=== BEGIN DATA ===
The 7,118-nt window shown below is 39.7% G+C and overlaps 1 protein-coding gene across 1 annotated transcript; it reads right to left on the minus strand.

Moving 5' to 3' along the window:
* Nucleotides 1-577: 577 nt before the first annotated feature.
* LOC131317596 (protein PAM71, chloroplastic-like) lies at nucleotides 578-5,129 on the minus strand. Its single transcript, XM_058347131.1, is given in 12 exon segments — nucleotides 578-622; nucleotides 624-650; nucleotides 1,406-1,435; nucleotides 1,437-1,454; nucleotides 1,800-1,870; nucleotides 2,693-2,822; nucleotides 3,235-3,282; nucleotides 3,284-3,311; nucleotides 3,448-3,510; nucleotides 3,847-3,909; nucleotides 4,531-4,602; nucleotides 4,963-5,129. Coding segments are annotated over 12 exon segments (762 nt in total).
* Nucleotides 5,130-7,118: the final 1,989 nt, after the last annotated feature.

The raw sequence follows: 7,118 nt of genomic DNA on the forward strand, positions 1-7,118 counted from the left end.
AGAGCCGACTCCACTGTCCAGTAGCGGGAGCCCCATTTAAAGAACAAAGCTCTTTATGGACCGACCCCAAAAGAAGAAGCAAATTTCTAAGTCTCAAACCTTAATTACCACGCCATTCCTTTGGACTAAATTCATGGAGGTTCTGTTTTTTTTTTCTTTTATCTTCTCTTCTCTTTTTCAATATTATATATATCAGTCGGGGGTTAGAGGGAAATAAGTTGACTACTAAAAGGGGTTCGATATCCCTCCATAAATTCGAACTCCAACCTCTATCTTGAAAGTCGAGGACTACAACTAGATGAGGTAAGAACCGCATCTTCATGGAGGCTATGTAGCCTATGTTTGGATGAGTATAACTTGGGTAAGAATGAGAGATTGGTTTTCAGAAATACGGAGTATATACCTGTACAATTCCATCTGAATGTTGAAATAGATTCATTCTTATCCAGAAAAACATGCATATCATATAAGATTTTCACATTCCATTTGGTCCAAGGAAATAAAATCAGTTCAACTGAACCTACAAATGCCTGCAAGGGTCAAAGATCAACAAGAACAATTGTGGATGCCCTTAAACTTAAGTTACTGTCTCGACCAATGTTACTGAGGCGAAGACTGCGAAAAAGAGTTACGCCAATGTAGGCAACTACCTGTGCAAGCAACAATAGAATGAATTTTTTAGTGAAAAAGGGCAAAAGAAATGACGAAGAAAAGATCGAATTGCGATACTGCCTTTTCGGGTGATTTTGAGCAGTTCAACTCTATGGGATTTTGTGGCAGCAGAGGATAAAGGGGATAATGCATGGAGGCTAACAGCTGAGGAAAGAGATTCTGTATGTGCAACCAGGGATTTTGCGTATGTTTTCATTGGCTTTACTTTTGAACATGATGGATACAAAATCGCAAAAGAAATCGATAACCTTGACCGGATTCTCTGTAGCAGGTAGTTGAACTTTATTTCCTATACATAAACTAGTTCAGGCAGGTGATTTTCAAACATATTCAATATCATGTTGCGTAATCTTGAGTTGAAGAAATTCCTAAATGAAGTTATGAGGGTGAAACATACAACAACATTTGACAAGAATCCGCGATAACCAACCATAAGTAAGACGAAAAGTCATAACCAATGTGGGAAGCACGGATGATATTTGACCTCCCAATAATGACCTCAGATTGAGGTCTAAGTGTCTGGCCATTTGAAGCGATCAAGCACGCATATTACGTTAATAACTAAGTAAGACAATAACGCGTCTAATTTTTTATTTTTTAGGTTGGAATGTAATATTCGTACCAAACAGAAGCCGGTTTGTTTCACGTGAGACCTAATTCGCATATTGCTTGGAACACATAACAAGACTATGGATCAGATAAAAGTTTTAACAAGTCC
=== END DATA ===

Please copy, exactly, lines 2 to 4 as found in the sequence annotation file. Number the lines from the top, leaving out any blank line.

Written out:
Moving 5' to 3' along the window:
* Nucleotides 1-577: 577 nt before the first annotated feature.
* LOC131317596 (protein PAM71, chloroplastic-like) lies at nucleotides 578-5,129 on the minus strand. Its single transcript, XM_058347131.1, is given in 12 exon segments — nucleotides 578-622; nucleotides 624-650; nucleotides 1,406-1,435; nucleotides 1,437-1,454; nucleotides 1,800-1,870; nucleotides 2,693-2,822; nucleotides 3,235-3,282; nucleotides 3,284-3,311; nucleotides 3,448-3,510; nucleotides 3,847-3,909; nucleotides 4,531-4,602; nucleotides 4,963-5,129. Coding segments are annotated over 12 exon segments (762 nt in total).